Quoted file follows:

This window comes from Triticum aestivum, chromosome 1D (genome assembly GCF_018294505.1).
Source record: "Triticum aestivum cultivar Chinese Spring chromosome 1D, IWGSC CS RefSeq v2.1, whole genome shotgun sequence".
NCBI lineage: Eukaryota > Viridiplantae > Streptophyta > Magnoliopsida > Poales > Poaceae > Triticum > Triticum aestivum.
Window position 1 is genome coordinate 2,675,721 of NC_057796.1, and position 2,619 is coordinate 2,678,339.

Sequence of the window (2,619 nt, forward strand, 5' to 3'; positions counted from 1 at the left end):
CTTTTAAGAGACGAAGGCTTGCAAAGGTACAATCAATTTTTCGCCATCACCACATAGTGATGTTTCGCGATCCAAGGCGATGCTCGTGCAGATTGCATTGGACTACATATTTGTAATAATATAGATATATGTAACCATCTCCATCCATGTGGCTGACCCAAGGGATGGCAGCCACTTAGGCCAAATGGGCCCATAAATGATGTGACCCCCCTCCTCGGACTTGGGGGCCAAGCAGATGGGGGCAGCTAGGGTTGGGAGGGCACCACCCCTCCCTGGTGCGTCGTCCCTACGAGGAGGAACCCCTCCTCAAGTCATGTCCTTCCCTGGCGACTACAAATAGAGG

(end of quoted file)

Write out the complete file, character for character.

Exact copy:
This window comes from Triticum aestivum, chromosome 1D (genome assembly GCF_018294505.1).
Source record: "Triticum aestivum cultivar Chinese Spring chromosome 1D, IWGSC CS RefSeq v2.1, whole genome shotgun sequence".
NCBI lineage: Eukaryota > Viridiplantae > Streptophyta > Magnoliopsida > Poales > Poaceae > Triticum > Triticum aestivum.
Window position 1 is genome coordinate 2,675,721 of NC_057796.1, and position 2,619 is coordinate 2,678,339.

Sequence of the window (2,619 nt, forward strand, 5' to 3'; positions counted from 1 at the left end):
CTTTTAAGAGACGAAGGCTTGCAAAGGTACAATCAATTTTTCGCCATCACCACATAGTGATGTTTCGCGATCCAAGGCGATGCTCGTGCAGATTGCATTGGACTACATATTTGTAATAATATAGATATATGTAACCATCTCCATCCATGTGGCTGACCCAAGGGATGGCAGCCACTTAGGCCAAATGGGCCCATAAATGATGTGACCCCCCTCCTCGGACTTGGGGGCCAAGCAGATGGGGGCAGCTAGGGTTGGGAGGGCACCACCCCTCCCTGGTGCGTCGTCCCTACGAGGAGGAACCCCTCCTCAAGTCATGTCCTTCCCTGGCGACTACAAATAGAGG